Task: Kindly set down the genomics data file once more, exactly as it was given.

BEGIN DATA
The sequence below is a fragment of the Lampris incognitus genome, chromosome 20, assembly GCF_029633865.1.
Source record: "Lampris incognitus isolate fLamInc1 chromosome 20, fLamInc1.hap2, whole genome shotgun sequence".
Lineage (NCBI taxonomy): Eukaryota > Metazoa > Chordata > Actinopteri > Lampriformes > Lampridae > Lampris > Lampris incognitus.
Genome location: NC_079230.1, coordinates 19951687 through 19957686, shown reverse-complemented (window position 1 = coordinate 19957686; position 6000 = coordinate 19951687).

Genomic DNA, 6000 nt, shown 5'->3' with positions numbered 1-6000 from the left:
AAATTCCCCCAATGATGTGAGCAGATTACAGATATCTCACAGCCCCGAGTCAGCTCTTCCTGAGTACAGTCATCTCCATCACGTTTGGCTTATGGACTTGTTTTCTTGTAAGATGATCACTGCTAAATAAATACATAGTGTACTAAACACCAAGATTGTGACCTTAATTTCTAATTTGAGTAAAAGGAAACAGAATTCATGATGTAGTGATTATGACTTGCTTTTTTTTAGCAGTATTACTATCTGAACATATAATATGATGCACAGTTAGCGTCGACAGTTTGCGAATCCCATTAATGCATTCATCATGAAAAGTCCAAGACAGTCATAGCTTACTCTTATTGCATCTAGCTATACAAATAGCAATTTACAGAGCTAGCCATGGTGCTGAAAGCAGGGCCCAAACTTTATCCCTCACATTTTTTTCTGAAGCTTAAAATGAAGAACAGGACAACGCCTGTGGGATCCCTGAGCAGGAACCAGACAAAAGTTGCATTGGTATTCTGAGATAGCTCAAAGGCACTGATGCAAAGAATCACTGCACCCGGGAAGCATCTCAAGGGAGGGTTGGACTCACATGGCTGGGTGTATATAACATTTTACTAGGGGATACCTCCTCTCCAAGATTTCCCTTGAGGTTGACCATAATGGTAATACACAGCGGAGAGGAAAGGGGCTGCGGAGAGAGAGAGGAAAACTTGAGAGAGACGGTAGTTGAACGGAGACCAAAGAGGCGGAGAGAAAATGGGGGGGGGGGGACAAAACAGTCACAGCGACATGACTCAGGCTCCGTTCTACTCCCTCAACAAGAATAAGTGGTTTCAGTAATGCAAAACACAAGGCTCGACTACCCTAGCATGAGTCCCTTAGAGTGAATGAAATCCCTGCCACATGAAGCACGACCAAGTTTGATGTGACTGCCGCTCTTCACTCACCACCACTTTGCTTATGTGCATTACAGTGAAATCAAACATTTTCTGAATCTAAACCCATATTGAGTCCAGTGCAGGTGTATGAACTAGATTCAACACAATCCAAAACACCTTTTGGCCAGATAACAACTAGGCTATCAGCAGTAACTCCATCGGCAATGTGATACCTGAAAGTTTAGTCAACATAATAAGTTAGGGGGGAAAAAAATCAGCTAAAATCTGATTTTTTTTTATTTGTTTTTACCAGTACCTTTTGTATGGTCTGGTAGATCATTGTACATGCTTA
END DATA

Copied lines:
The sequence below is a fragment of the Lampris incognitus genome, chromosome 20, assembly GCF_029633865.1.
Source record: "Lampris incognitus isolate fLamInc1 chromosome 20, fLamInc1.hap2, whole genome shotgun sequence".
Lineage (NCBI taxonomy): Eukaryota > Metazoa > Chordata > Actinopteri > Lampriformes > Lampridae > Lampris > Lampris incognitus.
Genome location: NC_079230.1, coordinates 19951687 through 19957686, shown reverse-complemented (window position 1 = coordinate 19957686; position 6000 = coordinate 19951687).

Genomic DNA, 6000 nt, shown 5'->3' with positions numbered 1-6000 from the left:
AAATTCCCCCAATGATGTGAGCAGATTACAGATATCTCACAGCCCCGAGTCAGCTCTTCCTGAGTACAGTCATCTCCATCACGTTTGGCTTATGGACTTGTTTTCTTGTAAGATGATCACTGCTAAATAAATACATAGTGTACTAAACACCAAGATTGTGACCTTAATTTCTAATTTGAGTAAAAGGAAACAGAATTCATGATGTAGTGATTATGACTTGCTTTTTTTTAGCAGTATTACTATCTGAACATATAATATGATGCACAGTTAGCGTCGACAGTTTGCGAATCCCATTAATGCATTCATCATGAAAAGTCCAAGACAGTCATAGCTTACTCTTATTGCATCTAGCTATACAAATAGCAATTTACAGAGCTAGCCATGGTGCTGAAAGCAGGGCCCAAACTTTATCCCTCACATTTTTTTCTGAAGCTTAAAATGAAGAACAGGACAACGCCTGTGGGATCCCTGAGCAGGAACCAGACAAAAGTTGCATTGGTATTCTGAGATAGCTCAAAGGCACTGATGCAAAGAATCACTGCACCCGGGAAGCATCTCAAGGGAGGGTTGGACTCACATGGCTGGGTGTATATAACATTTTACTAGGGGATACCTCCTCTCCAAGATTTCCCTTGAGGTTGACCATAATGGTAATACACAGCGGAGAGGAAAGGGGCTGCGGAGAGAGAGAGGAAAACTTGAGAGAGACGGTAGTTGAACGGAGACCAAAGAGGCGGAGAGAAAATGGGGGGGGGGGGACAAAACAGTCACAGCGACATGACTCAGGCTCCGTTCTACTCCCTCAACAAGAATAAGTGGTTTCAGTAATGCAAAACACAAGGCTCGACTACCCTAGCATGAGTCCCTTAGAGTGAATGAAATCCCTGCCACATGAAGCACGACCAAGTTTGATGTGACTGCCGCTCTTCACTCACCACCACTTTGCTTATGTGCATTACAGTGAAATCAAACATTTTCTGAATCTAAACCCATATTGAGTCCAGTGCAGGTGTATGAACTAGATTCAACACAATCCAAAACACCTTTTGGCCAGATAACAACTAGGCTATCAGCAGTAACTCCATCGGCAATGTGATACCTGAAAGTTTAGTCAACATAATAAGTTAGGGGGGAAAAAAATCAGCTAAAATCTGATTTTTTTTTATTTGTTTTTACCAGTACCTTTTGTATGGTCTGGTAGATCATTGTACATGCTTA